Also, the maps we have are enhanced with speed data, so we know exactly what is going to be the speed of vehicles for every stretch of road at a certain time of day. You can imagine how important that is for planning a route, especially in congested areas. Another very important service that we have is real-time traffic information service. You would generally find others deliver traffic information that links itself to highways. We go much farther than that – we deliver all sorts of information, underlying major artery, major roads and roads beyond that. We get really detailed traffic information – that’s the major innovation which happens to be very useful for drivers as well. We are very proud about it. Moreover, we allow people to edit our maps and share those changes with others. We have a global community around it and there’s also guarantee that we have maps which are always updated.
As far as India is concerned, we offer Via range, which is a premium product family. Its price starts at Rs 15,000. One thing that we want to do in India is to cater to its market. Today, the market is small – the people who are actually looking at navigation are the ones that are looking at the high-end product; and we want to bring a product for that category of consumers. Our product is very well designed, we have spent a lot of time doing that. We have concentrated on the more advanced feature – the larger screen, bluetooth, hands free calling – the highest end, the 5 inch device also has a voice control where you can speak commands to the device. We wanted to bring all these features to the market along with our new landmark navigation with all the localisation that we have done. So whether you are looking at 4.3 inch device with bluetooth or without bluetooth, 4.5 inch device with bluetooth and voice control – all come with landmark navigation, formal map of India and one year map updates.
HD Traffic forms part of LIVE Services. How do you ensure regular update of traffic information and how frequently is information updated during a day?
As of now, HD Traffic service is not available in India. It requires a wireless connection to the car. We have thus built wireless model into the portable navigation devices as well as integrated systems with utmost manufacturers in Europe and North America, so that as soon as we collect data from the car, we can send it to others. HD Traffic, as I explained, is extremely detailed representation of actual road-time traffic situation. We collect information from a variety of sources and then update it at least 30 times per hour, that is, every two minutes; we issue fresh traffic information.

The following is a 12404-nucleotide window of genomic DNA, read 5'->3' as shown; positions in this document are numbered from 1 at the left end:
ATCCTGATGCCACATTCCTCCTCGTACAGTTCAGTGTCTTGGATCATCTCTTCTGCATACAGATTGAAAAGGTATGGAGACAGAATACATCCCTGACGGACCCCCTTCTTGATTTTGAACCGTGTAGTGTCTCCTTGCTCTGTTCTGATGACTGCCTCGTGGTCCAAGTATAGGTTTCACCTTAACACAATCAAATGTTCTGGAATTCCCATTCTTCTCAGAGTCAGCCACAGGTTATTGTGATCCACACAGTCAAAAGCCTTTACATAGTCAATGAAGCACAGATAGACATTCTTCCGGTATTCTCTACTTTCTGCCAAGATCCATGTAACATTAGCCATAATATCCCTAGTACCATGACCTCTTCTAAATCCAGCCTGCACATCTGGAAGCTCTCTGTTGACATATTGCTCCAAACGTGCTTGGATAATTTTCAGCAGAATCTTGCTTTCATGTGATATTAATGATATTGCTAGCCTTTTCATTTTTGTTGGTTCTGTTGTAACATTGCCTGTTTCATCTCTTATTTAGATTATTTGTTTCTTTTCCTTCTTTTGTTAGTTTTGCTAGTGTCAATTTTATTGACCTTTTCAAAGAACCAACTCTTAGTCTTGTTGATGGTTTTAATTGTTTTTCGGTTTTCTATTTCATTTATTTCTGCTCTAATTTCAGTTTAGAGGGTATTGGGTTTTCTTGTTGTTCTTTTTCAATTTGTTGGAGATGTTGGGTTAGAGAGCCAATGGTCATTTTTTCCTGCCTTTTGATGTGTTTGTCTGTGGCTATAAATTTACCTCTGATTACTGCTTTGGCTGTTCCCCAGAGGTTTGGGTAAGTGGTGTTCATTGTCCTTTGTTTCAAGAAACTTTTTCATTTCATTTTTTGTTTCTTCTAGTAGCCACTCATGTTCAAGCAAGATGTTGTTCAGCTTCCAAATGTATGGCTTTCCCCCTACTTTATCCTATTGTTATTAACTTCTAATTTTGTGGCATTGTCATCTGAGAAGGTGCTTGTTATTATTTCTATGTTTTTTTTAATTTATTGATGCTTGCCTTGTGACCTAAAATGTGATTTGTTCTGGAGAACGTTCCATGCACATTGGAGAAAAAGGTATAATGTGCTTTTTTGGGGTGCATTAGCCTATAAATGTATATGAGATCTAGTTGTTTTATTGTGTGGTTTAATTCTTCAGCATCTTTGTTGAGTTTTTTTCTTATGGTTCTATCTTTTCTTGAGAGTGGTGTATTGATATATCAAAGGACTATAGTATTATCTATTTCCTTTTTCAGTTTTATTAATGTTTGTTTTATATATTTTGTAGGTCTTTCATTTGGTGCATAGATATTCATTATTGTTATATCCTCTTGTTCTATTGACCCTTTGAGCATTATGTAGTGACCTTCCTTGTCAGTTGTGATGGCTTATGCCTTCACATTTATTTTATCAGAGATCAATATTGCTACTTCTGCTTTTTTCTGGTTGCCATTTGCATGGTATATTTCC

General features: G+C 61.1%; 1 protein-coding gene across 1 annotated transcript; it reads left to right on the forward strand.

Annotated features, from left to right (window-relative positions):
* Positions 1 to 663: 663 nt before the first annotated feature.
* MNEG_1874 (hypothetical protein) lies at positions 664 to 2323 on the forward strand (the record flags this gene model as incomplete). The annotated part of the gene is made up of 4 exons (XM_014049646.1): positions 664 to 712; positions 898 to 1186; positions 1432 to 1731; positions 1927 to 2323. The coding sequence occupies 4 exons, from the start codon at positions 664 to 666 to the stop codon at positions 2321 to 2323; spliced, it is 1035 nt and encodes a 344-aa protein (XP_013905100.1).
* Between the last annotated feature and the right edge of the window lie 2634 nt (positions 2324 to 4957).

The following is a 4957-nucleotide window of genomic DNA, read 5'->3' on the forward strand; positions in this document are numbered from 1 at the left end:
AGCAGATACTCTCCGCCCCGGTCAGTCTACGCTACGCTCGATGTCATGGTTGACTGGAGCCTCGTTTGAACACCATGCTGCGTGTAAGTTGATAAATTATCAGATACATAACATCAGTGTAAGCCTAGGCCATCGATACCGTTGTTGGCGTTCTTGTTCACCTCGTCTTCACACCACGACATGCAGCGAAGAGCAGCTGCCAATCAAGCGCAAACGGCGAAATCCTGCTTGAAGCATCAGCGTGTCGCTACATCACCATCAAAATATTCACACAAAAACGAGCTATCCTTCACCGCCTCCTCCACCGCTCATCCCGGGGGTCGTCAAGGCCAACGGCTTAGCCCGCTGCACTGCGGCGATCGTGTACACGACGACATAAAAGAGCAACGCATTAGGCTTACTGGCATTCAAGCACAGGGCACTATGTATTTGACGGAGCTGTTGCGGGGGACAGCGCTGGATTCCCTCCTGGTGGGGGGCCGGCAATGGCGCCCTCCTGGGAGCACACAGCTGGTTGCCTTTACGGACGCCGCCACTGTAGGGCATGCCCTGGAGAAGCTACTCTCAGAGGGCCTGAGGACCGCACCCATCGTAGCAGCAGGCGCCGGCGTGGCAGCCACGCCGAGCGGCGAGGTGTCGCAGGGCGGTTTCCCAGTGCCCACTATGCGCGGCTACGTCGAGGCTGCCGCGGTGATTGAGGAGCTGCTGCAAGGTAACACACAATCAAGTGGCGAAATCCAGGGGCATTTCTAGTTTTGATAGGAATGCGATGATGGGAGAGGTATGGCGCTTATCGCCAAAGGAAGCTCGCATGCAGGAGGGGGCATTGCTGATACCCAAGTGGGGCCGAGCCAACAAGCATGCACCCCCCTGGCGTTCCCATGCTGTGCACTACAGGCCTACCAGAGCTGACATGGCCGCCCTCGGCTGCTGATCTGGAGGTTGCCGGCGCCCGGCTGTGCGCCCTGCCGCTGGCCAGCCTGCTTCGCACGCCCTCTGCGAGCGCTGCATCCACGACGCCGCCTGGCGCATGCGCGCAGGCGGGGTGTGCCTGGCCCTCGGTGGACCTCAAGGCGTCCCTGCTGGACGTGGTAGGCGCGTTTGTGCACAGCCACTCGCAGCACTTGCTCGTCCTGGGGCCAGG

Why did you decide to acquire Tele Atlas? How has the acquisition strengthened the company?
When we started to interact with drivers using our product, in a way, we made it possible for them to change a map and then share it with all other drivers. And we realised that this is actually editing maps. Another thing that we started to do was collect statistics about the usage of road network from our PNDs. This way, we began to understand how and where people are driving (not on individual basis but collective), what’s their average speed, how traffic direction has changed (a two lane road may have become a four lane road), etc. We began to wonder if we could actually couple this information with real digital base map and do a couple of things like that, we could actually increase the quality of map and bring down the maintenance cost. For us, that was the fundamental thing. How are we ever going to commercialise this capability beyond our own installed base of TomTom PND? And the answer was that we need to bring that capability together with more traditional digital map. This meant bringing those companies and capabilities together. And that’s exactly what we did. We acquired TeleAtlas. It is now deeply integrated into the company, the name also doesn’t exist anymore.